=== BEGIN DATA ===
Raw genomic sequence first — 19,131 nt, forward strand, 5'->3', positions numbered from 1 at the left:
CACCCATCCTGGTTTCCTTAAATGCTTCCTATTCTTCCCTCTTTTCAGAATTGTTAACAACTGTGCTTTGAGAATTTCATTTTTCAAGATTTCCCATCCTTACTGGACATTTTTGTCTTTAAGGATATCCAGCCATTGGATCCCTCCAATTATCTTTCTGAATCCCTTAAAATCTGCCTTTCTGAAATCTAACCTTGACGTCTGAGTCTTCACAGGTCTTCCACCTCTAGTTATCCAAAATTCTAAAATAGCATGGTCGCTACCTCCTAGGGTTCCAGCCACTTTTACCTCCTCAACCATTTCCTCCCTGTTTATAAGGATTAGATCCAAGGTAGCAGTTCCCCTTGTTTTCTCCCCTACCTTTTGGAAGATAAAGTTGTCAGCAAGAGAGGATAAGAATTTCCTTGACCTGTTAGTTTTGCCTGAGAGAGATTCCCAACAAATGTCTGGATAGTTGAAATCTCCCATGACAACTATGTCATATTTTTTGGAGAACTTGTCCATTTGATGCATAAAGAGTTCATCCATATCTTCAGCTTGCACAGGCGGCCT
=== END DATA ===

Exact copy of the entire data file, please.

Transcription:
Raw genomic sequence first — 19,131 nt, forward strand, 5'->3', positions numbered from 1 at the left:
CACCCATCCTGGTTTCCTTAAATGCTTCCTATTCTTCCCTCTTTTCAGAATTGTTAACAACTGTGCTTTGAGAATTTCATTTTTCAAGATTTCCCATCCTTACTGGACATTTTTGTCTTTAAGGATATCCAGCCATTGGATCCCTCCAATTATCTTTCTGAATCCCTTAAAATCTGCCTTTCTGAAATCTAACCTTGACGTCTGAGTCTTCACAGGTCTTCCACCTCTAGTTATCCAAAATTCTAAAATAGCATGGTCGCTACCTCCTAGGGTTCCAGCCACTTTTACCTCCTCAACCATTTCCTCCCTGTTTATAAGGATTAGATCCAAGGTAGCAGTTCCCCTTGTTTTCTCCCCTACCTTTTGGAAGATAAAGTTGTCAGCAAGAGAGGATAAGAATTTCCTTGACCTGTTAGTTTTGCCTGAGAGAGATTCCCAACAAATGTCTGGATAGTTGAAATCTCCCATGACAACTATGTCATATTTTTTGGAGAACTTGTCCATTTGATGCATAAAGAGTTCATCCATATCTTCAGCTTGCACAGGCGGCCT